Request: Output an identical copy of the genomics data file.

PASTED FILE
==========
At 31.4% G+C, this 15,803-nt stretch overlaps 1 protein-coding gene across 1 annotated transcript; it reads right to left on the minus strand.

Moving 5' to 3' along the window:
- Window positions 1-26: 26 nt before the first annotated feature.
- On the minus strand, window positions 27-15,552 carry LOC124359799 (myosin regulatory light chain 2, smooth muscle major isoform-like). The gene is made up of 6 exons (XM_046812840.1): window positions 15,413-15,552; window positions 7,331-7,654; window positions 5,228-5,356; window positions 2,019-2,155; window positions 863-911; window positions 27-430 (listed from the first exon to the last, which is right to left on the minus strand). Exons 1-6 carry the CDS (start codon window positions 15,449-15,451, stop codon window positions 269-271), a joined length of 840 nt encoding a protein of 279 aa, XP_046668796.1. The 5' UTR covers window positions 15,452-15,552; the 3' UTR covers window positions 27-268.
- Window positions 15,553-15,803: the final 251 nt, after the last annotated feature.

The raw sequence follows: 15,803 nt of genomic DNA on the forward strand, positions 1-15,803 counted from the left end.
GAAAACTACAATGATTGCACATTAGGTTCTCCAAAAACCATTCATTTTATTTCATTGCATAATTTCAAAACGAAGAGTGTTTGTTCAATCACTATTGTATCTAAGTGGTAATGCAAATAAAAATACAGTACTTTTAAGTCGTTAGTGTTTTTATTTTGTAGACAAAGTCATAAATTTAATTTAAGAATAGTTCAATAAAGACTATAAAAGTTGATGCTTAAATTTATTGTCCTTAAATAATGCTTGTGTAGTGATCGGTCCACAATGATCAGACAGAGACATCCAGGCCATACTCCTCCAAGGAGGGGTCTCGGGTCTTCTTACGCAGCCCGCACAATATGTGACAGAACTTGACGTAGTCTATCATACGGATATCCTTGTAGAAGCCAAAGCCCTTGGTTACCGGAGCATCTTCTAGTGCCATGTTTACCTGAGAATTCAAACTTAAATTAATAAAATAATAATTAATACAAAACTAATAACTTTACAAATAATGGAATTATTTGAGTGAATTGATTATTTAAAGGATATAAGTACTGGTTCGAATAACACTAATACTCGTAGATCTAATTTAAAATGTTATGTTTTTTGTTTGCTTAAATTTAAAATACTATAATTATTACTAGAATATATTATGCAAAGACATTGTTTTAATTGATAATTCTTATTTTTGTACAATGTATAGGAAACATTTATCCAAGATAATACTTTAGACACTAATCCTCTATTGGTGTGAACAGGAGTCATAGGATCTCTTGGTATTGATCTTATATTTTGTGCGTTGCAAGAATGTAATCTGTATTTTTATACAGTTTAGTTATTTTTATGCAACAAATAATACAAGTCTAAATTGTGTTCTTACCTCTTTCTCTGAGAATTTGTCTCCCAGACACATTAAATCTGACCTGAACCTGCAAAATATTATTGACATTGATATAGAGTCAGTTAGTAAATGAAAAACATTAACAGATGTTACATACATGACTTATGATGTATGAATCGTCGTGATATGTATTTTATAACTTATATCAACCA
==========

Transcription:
At 31.4% G+C, this 15,803-nt stretch overlaps 1 protein-coding gene across 1 annotated transcript; it reads right to left on the minus strand.

Moving 5' to 3' along the window:
- Window positions 1-26: 26 nt before the first annotated feature.
- On the minus strand, window positions 27-15,552 carry LOC124359799 (myosin regulatory light chain 2, smooth muscle major isoform-like). The gene is made up of 6 exons (XM_046812840.1): window positions 15,413-15,552; window positions 7,331-7,654; window positions 5,228-5,356; window positions 2,019-2,155; window positions 863-911; window positions 27-430 (listed from the first exon to the last, which is right to left on the minus strand). Exons 1-6 carry the CDS (start codon window positions 15,449-15,451, stop codon window positions 269-271), a joined length of 840 nt encoding a protein of 279 aa, XP_046668796.1. The 5' UTR covers window positions 15,452-15,552; the 3' UTR covers window positions 27-268.
- Window positions 15,553-15,803: the final 251 nt, after the last annotated feature.

The raw sequence follows: 15,803 nt of genomic DNA on the forward strand, positions 1-15,803 counted from the left end.
GAAAACTACAATGATTGCACATTAGGTTCTCCAAAAACCATTCATTTTATTTCATTGCATAATTTCAAAACGAAGAGTGTTTGTTCAATCACTATTGTATCTAAGTGGTAATGCAAATAAAAATACAGTACTTTTAAGTCGTTAGTGTTTTTATTTTGTAGACAAAGTCATAAATTTAATTTAAGAATAGTTCAATAAAGACTATAAAAGTTGATGCTTAAATTTATTGTCCTTAAATAATGCTTGTGTAGTGATCGGTCCACAATGATCAGACAGAGACATCCAGGCCATACTCCTCCAAGGAGGGGTCTCGGGTCTTCTTACGCAGCCCGCACAATATGTGACAGAACTTGACGTAGTCTATCATACGGATATCCTTGTAGAAGCCAAAGCCCTTGGTTACCGGAGCATCTTCTAGTGCCATGTTTACCTGAGAATTCAAACTTAAATTAATAAAATAATAATTAATACAAAACTAATAACTTTACAAATAATGGAATTATTTGAGTGAATTGATTATTTAAAGGATATAAGTACTGGTTCGAATAACACTAATACTCGTAGATCTAATTTAAAATGTTATGTTTTTTGTTTGCTTAAATTTAAAATACTATAATTATTACTAGAATATATTATGCAAAGACATTGTTTTAATTGATAATTCTTATTTTTGTACAATGTATAGGAAACATTTATCCAAGATAATACTTTAGACACTAATCCTCTATTGGTGTGAACAGGAGTCATAGGATCTCTTGGTATTGATCTTATATTTTGTGCGTTGCAAGAATGTAATCTGTATTTTTATACAGTTTAGTTATTTTTATGCAACAAATAATACAAGTCTAAATTGTGTTCTTACCTCTTTCTCTGAGAATTTGTCTCCCAGACACATTAAATCTGACCTGAACCTGCAAAATATTATTGACATTGATATAGAGTCAGTTAGTAAATGAAAAACATTAACAGATGTTACATACATGACTTATGATGTATGAATCGTCGTGATATGTATTTTATAACTTATATCAACCA